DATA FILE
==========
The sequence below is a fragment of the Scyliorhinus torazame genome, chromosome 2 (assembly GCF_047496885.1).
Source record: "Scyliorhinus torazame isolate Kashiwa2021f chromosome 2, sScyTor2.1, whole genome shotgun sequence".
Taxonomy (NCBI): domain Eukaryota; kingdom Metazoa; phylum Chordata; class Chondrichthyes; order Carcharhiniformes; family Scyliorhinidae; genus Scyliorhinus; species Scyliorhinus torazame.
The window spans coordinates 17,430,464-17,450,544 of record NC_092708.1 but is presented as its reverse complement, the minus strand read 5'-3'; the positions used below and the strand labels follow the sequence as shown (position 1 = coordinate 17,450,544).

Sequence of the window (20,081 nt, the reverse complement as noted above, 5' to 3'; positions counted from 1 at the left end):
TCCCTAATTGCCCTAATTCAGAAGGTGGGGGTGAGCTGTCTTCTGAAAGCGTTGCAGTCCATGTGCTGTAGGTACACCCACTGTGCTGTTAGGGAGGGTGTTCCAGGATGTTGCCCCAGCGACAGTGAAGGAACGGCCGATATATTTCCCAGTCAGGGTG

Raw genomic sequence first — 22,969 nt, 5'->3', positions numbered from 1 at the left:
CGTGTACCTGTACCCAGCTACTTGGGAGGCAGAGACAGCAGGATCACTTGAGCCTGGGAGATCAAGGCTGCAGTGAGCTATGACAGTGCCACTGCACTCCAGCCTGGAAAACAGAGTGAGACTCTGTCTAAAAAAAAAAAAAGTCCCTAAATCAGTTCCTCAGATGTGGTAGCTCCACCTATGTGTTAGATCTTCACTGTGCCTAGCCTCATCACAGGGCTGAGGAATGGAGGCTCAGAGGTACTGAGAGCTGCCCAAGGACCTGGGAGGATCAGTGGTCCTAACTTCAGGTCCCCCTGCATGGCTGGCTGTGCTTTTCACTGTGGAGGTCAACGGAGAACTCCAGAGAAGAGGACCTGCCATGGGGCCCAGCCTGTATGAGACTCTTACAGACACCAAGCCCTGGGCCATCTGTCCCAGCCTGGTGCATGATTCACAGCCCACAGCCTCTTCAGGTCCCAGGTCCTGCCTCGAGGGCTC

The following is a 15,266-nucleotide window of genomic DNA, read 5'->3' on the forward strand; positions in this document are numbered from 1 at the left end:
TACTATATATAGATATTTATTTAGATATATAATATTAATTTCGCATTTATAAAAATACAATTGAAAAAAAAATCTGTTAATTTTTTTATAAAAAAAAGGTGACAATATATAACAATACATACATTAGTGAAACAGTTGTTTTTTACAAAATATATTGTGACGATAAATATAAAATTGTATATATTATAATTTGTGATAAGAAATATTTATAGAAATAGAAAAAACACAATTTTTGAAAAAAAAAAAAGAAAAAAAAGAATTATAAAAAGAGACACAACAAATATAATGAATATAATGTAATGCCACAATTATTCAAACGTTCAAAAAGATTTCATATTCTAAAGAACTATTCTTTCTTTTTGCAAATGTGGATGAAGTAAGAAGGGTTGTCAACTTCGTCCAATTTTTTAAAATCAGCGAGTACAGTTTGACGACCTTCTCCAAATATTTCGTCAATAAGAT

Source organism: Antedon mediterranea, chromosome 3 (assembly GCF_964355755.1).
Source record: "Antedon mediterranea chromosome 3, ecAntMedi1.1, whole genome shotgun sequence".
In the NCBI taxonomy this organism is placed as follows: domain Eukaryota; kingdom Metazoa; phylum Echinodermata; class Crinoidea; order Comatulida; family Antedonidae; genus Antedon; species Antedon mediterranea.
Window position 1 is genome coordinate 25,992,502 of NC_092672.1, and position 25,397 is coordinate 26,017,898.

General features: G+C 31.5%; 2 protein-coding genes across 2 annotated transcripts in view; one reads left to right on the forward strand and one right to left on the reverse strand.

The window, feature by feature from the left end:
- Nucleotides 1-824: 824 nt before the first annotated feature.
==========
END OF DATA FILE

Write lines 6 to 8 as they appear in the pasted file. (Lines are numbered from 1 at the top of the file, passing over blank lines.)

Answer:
TCCCTAATTGCCCTAATTCAGAAGGTGGGGGTGAGCTGTCTTCTGAAAGCGTTGCAGTCCATGTGCTGTAGGTACACCCACTGTGCTGTTAGGGAGGGTGTTCCAGGATGTTGCCCCAGCGACAGTGAAGGAACGGCCGATATATTTCCCAGTCAGGGTG

Raw genomic sequence first — 22,969 nt, 5'->3', positions numbered from 1 at the left:
CGTGTACCTGTACCCAGCTACTTGGGAGGCAGAGACAGCAGGATCACTTGAGCCTGGGAGATCAAGGCTGCAGTGAGCTATGACAGTGCCACTGCACTCCAGCCTGGAAAACAGAGTGAGACTCTGTCTAAAAAAAAAAAAAGTCCCTAAATCAGTTCCTCAGATGTGGTAGCTCCACCTATGTGTTAGATCTTCACTGTGCCTAGCCTCATCACAGGGCTGAGGAATGGAGGCTCAGAGGTACTGAGAGCTGCCCAAGGACCTGGGAGGATCAGTGGTCCTAACTTCAGGTCCCCCTGCATGGCTGGCTGTGCTTTTCACTGTGGAGGTCAACGGAGAACTCCAGAGAAGAGGACCTGCCATGGGGCCCAGCCTGTATGAGACTCTTACAGACACCAAGCCCTGGGCCATCTGTCCCAGCCTGGTGCATGATTCACAGCCCACAGCCTCTTCAGGTCCCAGGTCCTGCCTCGAGGGCTC